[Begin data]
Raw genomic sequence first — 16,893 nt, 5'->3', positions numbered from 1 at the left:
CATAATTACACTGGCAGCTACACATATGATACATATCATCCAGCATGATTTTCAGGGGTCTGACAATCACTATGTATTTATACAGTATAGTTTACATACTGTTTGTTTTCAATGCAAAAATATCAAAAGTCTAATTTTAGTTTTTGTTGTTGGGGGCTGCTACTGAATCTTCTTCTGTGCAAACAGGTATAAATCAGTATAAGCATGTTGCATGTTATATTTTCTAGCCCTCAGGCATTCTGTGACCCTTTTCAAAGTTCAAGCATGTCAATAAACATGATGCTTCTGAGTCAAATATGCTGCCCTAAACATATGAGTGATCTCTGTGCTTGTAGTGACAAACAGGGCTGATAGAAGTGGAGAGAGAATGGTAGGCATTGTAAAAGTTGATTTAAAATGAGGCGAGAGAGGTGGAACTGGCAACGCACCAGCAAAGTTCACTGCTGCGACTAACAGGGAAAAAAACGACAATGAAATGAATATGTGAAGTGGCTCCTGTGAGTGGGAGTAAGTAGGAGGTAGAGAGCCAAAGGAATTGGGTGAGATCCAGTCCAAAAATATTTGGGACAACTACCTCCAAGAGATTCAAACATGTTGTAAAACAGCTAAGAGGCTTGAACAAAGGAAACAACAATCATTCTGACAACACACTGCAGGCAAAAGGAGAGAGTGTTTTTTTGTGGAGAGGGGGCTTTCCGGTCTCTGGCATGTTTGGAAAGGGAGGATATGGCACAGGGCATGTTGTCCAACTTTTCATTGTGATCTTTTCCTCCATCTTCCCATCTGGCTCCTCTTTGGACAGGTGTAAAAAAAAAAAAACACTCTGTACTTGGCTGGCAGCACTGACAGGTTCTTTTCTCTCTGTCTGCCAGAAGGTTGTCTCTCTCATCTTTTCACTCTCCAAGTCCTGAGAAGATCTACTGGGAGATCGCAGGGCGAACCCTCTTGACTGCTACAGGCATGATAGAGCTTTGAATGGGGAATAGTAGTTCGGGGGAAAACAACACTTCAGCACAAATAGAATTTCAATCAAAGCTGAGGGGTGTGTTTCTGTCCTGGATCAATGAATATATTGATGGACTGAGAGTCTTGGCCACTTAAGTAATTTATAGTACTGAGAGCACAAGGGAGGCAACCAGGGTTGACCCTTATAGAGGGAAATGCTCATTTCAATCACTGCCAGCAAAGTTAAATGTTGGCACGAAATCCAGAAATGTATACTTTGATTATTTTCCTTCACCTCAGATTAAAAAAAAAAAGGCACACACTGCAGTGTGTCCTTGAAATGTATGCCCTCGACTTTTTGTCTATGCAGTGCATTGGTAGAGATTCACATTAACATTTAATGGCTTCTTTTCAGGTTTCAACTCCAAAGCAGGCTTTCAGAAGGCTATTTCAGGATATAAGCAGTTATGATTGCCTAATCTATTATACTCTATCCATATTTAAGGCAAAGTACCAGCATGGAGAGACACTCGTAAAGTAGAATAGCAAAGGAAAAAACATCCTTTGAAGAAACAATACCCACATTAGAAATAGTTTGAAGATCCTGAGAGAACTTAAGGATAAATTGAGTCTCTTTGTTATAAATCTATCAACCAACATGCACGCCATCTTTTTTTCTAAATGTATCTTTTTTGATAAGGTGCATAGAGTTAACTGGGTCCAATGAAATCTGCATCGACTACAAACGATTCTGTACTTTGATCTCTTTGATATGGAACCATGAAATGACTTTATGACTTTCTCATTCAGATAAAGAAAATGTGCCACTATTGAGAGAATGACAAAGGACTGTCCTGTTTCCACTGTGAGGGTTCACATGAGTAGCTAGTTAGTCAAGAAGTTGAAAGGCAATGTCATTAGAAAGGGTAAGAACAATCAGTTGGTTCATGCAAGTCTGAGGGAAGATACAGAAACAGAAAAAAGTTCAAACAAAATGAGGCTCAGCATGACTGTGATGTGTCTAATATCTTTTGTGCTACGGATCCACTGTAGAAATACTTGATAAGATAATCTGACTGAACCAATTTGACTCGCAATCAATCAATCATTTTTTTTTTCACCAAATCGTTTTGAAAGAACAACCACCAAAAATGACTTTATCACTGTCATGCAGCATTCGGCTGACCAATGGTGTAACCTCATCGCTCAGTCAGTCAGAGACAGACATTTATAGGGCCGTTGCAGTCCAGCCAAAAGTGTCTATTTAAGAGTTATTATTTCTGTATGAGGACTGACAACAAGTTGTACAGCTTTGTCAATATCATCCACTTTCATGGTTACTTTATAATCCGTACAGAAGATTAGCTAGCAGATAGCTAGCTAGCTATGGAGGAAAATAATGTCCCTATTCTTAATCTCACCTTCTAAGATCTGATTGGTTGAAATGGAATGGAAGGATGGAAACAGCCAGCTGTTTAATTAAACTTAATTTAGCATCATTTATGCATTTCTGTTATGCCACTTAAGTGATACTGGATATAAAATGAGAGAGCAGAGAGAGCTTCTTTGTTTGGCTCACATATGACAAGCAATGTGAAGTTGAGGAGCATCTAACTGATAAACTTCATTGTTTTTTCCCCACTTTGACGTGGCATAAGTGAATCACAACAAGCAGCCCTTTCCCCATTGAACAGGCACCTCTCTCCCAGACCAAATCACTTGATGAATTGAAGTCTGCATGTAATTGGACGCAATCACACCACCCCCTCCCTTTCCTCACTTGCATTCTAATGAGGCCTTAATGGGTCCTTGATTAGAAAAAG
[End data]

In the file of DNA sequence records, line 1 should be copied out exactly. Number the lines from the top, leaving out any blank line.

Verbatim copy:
Raw genomic sequence first — 16,893 nt, 5'->3', positions numbered from 1 at the left: